Daniela Russi, Geneva, 6 January 2013
While there is already considerable experience with accounting for water quantity, water quality accounts is still at a beginning phase
Water quality accounts can support water management and water policy by collecting and systematizing information in a structured and coherent way, in order to allow for monitoring of trends over time and across different geographical areas. In addition, water quality accounts can be analyzed together with water quantity accounts and other kinds of environmental-economics accounts (e.g. land accounts, environmental protection expenditure accounts), in order to shed light on the links between different environmental areas.
While there is already considerable experience with accounting for water quantity, water quality accounts are still at a beginning phase. The ‘System of Environmental-Economic Accounting (SEEA) – Water’ guidance manual includes a general discussion on key methodological challenges related to accounting for water quality and some examples, but it does not provide a standard.
Water emission accounts can also provide useful information on water quality. However, they measure a key pressure on water quality, but not water quality per se. The reason for that is that water quality can be influenced by other factors than the emission of pollutants into water, like for example the level of dilution, which depends, in turn, on water abstraction and precipitations. Water emission accounts are prepared by many countries and the SEEA Central Framework provides guidance on how to develop them.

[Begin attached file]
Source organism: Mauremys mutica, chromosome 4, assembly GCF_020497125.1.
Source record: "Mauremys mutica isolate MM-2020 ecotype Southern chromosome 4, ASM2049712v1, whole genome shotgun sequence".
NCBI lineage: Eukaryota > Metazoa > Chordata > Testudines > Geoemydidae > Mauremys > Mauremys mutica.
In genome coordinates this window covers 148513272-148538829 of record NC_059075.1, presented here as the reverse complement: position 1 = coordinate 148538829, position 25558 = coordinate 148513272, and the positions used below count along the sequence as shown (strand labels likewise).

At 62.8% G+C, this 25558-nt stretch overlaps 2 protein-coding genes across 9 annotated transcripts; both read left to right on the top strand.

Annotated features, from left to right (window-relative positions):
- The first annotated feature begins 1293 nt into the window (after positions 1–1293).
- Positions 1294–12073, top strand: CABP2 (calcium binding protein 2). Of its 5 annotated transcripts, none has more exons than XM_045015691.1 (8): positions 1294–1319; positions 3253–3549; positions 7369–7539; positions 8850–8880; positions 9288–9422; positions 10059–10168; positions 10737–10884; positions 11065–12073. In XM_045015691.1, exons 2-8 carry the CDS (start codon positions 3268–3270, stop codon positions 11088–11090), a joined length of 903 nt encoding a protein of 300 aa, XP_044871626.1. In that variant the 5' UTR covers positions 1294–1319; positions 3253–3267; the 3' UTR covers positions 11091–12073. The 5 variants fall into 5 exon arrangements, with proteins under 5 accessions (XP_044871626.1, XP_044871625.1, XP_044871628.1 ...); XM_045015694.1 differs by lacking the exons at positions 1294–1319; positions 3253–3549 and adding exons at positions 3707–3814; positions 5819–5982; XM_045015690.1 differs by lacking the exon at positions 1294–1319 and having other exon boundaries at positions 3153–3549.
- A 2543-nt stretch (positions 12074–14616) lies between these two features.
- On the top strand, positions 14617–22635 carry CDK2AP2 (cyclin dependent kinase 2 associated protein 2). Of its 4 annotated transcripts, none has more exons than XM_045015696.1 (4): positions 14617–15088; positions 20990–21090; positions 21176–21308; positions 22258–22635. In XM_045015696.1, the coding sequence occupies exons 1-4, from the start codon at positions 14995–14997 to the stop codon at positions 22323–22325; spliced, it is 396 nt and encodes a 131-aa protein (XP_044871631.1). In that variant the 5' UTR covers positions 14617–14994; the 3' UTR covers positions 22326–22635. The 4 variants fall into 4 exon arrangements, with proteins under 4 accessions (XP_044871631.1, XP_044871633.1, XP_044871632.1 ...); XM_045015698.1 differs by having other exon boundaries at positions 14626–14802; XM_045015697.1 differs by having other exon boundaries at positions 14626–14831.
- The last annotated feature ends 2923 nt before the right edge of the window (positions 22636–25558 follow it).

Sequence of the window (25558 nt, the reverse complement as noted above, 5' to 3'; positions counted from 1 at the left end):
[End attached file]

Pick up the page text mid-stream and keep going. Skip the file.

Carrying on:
Ecosystem accounts measure the extent and condition of ecosystems and the flows of ecosystem services (i.e. benefits that humans receive from ecosystems, like for example the water purification role played by healthy wetlands). Since water quality plays a key role in ensuring healthy ecosystems and ecosystem services, ecosystem accounts can give useful information on water quality. Ecosystem accounts are also at a beginning phase, with first attempts being currently developed by the European Environment Agency and the State of Victoria, Australia, among others.
Many challenges remain related to the preparation of water quality accounts and related kinds of accounts, including methodological development, terminology, data collection, systematisation and sustained production of the accounts. National experimentation and dialogue between those developing accounts and those potentially making use of them will be essential in the coming years to improve the quality and policy use of water accounts.
All these issues have been discussed during the expert workshop “Natural Capital Accounting and Water Quality”, which has been held at the Institute for European Policy on 13th December 2013, with the participation of Strahil Christov (EU DG Environment), Jacques Delsalle (EU DG Environment), Bram Edens (Statistics Netherlands), Kremena Gocheva (Ministry of Environment and Water, Bulgaria), Dagmar Kaljarikova (EU DG Environment), Jan-Erik Petersen (EEA), Jana Poláková (IEEP), Daniela Russi (IEEP), Marianne Schuerhoff (Statistics Netherlands), Patrick ten Brink (IEEP), Rob Tinch (Eftec) and Jean-Louis Weber. The workshop was organised in order to discuss a first draft of a briefing note on natural capital and water quality accounts that have been prepared by Daniela Russi and Patrick ten Brink (IEEP) for UNEP, thanks to financing from the Norwegian government, and as a follow-up of the TEEB for Water and Wetlands report. The briefing note will be published soon and will be available in the TEEB webpage.
About the author
Daniela Russi works as a senior policy analyst at the Institute for European Environmental Policy. She deals with a wide range of topics related to Ecological and Environmental Economics, including Payment for Ecosystem Services, Ecosystem Capital Accounting and water policies. She is the first author of the TEEB Water and Wetlands report. She holds a PhD in Environmental Sciences/Ecological Economics from the Autonomous University of Barcelona, Spain.
Picture credits: Lawrence Hislop